October 28th, 2010


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how awesome I am

Pacing back and forth

Damp expert arriving in twenty minutes. Have taken the afternoon off to wait for them. Terribly nervous.

Off this evening to the cinema to see The Social Network. Very intrigued to see what Fincher/Sorkin make of it. If anyone else fancies it then let me know :->
how big?


The specialist* came around, told me that the people who fucked up my flat are a bunch of monkeys**, that they did an incompetent job in the room they "fixed", and completely ignored the other room. He says there's about four days of work needed to fix all of this (lots of joists need to be ripped/replaced).

I phoned the loss adjuster, who was sceptical. I'll be forwarding the report as soon as I get it on Monday. Hopefully it will make the case for me. We will see what comes out of it. But I intend to be a lot more proactive about sorting this out than I was a year ago, and I don't intend to have the previous lot of people back in if I have any say in the matter.

*You could tell he was a specialist because he knew the latin name for the kind of wet-rot growing on the floorboards.

**Well, he told me that his firm get a chunk of business from clearing up this other firm's messes.

The Social Network

There was absolutely no way I couldn't go and see a movie directed by David Fincher and written by Aaron Sorkin. And when I saw that it was sitting at 97% on Rotten Tomatoes and 8.5 on the IMDB I knew I wasn't going to be disappiinted. And I wasn't. It looks and sounds great, and the writing crackles with energy.

The film is nominally about Facebook. I say it's about Facebook because it is - it's based on a nonfiction book, and seems to cover the history very well so far as I remember. And I say "nominally" because, well, it could be about any number of people that started small, achieved success, and got catapulted into situations where they could fuck over people who they'd been calling best friends the week before. Heck, that's pretty much a trope - it's almost the plot of Boogie Nights, to pluck an example out of the air.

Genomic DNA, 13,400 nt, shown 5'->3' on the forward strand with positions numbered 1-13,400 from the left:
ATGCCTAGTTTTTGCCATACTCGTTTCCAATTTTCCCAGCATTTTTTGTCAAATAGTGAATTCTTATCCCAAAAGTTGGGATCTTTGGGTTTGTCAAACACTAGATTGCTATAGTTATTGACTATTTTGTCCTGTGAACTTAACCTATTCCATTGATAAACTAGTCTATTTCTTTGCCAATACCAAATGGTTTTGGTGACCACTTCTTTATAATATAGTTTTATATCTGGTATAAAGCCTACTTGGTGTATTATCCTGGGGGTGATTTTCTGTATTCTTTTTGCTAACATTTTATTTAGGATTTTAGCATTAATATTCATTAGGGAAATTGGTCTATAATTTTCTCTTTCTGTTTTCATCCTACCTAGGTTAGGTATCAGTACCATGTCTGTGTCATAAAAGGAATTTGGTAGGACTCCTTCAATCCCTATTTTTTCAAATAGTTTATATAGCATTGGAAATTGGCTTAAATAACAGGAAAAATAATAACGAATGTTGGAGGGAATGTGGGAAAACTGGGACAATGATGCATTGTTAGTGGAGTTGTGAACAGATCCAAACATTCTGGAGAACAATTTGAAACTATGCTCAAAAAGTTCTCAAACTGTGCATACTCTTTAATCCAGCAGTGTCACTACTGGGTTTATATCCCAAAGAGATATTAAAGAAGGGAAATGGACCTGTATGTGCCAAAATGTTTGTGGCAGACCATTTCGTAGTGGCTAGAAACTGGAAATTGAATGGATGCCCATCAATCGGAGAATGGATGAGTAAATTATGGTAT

What it does best is illuminate characters without ever explaining them. Nobody here really seems to understand themselves, or those around them - the things it feels closest to, in fact, is Mad Men. And in line with that we never really get to see inside the character's heads. The closest we ever get to explanations of motivation are the two speeches, both given by women, that bookend the movie. These feel like the voice of the writer, fed up with the unpleasant atmosphere of misanthropy, sexism, and sociopathic capitalism that run through the rest of the movie, pointing out that the world that the characters inhabit is, in its own way, a niche. I don't have to live in the same world as these characters, even if I do get to use the software they write.

For that I should be grateful.


(Thanks to hfnuala for pointing out that the movie was bookended by decent female characters, unlike the body of the movie, where the characters do their very best to surround themselves with pretty things that they don't have to think about, much less engage with.)
smoking horse

Simulated Life Is Confusing

Looking over Julie's shoulder:
J: *Has the latest expansion pack. It is all about famous people. Who apparently have butlers. Oh, and undead people.*
A: *sees two of the sims in their underwear. One bites the other on the arm.*
A: Why did he just bite her?
J: Because he's a vampire.
A: She has a butler who's a vampire? Cool!
J: No. He's the famous person. She's the butler.
A: Oh. That makes _much_ more sense.